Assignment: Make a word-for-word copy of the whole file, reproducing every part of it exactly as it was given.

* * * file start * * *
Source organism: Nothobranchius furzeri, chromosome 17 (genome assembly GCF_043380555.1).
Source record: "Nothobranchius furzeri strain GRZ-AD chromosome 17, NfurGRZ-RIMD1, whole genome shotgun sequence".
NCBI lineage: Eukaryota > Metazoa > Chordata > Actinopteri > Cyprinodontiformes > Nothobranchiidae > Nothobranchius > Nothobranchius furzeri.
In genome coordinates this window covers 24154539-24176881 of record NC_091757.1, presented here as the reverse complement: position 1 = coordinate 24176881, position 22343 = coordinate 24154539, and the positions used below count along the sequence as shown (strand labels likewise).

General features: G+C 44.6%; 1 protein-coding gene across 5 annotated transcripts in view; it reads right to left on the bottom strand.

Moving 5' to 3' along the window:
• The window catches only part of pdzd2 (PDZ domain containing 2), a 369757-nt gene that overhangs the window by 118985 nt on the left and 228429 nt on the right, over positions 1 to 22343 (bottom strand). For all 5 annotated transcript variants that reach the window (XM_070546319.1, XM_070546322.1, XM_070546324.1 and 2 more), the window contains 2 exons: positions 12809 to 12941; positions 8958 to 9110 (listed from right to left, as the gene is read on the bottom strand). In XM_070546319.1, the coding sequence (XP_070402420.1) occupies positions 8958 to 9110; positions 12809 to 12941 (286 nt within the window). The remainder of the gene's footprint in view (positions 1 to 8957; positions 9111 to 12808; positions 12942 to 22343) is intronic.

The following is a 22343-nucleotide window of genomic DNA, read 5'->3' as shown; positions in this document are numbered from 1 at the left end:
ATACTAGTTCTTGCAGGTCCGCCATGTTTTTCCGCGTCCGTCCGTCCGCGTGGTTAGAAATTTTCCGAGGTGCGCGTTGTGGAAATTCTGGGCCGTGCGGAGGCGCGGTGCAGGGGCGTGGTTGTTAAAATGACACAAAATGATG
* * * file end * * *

Source organism: Nothobranchius furzeri, chromosome 17 (genome assembly GCF_043380555.1).
Source record: "Nothobranchius furzeri strain GRZ-AD chromosome 17, NfurGRZ-RIMD1, whole genome shotgun sequence".
NCBI lineage: Eukaryota > Metazoa > Chordata > Actinopteri > Cyprinodontiformes > Nothobranchiidae > Nothobranchius > Nothobranchius furzeri.
In genome coordinates this window covers 24154539-24176881 of record NC_091757.1, presented here as the reverse complement: position 1 = coordinate 24176881, position 22343 = coordinate 24154539, and the positions used below count along the sequence as shown (strand labels likewise).

General features: G+C 44.6%; 1 protein-coding gene across 5 annotated transcripts in view; it reads right to left on the bottom strand.

Moving 5' to 3' along the window:
• The window catches only part of pdzd2 (PDZ domain containing 2), a 369757-nt gene that overhangs the window by 118985 nt on the left and 228429 nt on the right, over positions 1 to 22343 (bottom strand). For all 5 annotated transcript variants that reach the window (XM_070546319.1, XM_070546322.1, XM_070546324.1 and 2 more), the window contains 2 exons: positions 12809 to 12941; positions 8958 to 9110 (listed from right to left, as the gene is read on the bottom strand). In XM_070546319.1, the coding sequence (XP_070402420.1) occupies positions 8958 to 9110; positions 12809 to 12941 (286 nt within the window). The remainder of the gene's footprint in view (positions 1 to 8957; positions 9111 to 12808; positions 12942 to 22343) is intronic.

The following is a 22343-nucleotide window of genomic DNA, read 5'->3' as shown; positions in this document are numbered from 1 at the left end:
ATACTAGTTCTTGCAGGTCCGCCATGTTTTTCCGCGTCCGTCCGTCCGCGTGGTTAGAAATTTTCCGAGGTGCGCGTTGTGGAAATTCTGGGCCGTGCGGAGGCGCGGTGCAGGGGCGTGGTTGTTAAAATGACACAAAATGATG